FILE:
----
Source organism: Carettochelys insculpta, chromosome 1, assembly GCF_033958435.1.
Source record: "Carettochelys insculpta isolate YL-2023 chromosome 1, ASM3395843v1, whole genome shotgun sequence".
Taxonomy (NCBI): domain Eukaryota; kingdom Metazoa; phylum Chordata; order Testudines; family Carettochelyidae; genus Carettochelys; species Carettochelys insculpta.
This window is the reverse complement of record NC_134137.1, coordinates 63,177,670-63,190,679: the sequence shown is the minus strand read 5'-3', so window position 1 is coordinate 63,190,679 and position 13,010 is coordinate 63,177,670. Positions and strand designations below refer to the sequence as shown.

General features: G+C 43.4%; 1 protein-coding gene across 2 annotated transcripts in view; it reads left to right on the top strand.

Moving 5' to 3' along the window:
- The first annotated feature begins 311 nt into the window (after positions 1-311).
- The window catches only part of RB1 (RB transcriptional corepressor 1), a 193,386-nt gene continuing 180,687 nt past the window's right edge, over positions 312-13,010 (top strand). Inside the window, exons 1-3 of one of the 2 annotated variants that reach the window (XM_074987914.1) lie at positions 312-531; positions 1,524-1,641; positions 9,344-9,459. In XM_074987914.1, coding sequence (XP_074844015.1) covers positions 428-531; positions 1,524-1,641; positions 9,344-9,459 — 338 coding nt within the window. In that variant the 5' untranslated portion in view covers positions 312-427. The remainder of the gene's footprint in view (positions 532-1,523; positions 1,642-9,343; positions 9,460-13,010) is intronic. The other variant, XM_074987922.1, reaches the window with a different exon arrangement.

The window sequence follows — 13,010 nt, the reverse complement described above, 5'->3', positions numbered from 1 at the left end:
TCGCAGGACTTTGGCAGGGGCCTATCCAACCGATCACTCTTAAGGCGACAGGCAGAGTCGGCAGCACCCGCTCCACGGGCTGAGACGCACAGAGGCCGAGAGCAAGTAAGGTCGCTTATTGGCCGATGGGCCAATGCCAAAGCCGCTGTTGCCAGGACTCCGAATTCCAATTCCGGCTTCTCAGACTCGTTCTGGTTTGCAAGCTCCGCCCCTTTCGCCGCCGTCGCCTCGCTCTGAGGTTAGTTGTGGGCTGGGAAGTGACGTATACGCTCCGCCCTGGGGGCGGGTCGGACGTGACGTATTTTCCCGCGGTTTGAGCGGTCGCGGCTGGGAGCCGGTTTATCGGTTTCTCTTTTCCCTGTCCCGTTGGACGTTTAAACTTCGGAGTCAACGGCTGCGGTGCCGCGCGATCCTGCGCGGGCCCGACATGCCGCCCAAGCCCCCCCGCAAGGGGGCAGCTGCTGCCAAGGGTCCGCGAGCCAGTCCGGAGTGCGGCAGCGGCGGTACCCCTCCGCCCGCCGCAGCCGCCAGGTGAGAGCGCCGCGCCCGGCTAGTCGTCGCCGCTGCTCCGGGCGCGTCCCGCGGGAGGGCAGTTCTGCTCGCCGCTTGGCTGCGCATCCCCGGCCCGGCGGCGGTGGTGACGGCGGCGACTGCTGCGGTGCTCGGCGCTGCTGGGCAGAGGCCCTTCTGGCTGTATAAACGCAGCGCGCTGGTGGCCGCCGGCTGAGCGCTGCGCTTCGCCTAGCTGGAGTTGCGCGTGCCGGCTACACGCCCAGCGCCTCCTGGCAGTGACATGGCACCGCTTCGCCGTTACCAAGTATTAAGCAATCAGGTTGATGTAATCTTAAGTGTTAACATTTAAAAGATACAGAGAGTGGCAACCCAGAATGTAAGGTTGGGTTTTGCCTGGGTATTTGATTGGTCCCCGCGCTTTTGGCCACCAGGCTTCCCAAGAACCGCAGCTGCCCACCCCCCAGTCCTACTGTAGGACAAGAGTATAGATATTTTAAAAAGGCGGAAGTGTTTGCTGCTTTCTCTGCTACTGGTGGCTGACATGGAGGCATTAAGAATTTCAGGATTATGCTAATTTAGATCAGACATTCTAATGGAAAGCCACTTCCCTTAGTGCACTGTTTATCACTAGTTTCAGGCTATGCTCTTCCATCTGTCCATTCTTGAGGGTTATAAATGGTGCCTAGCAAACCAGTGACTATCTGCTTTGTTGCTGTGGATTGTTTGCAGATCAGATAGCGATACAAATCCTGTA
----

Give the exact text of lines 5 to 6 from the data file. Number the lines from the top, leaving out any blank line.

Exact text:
General features: G+C 43.4%; 1 protein-coding gene across 2 annotated transcripts in view; it reads left to right on the top strand.

Moving 5' to 3' along the window: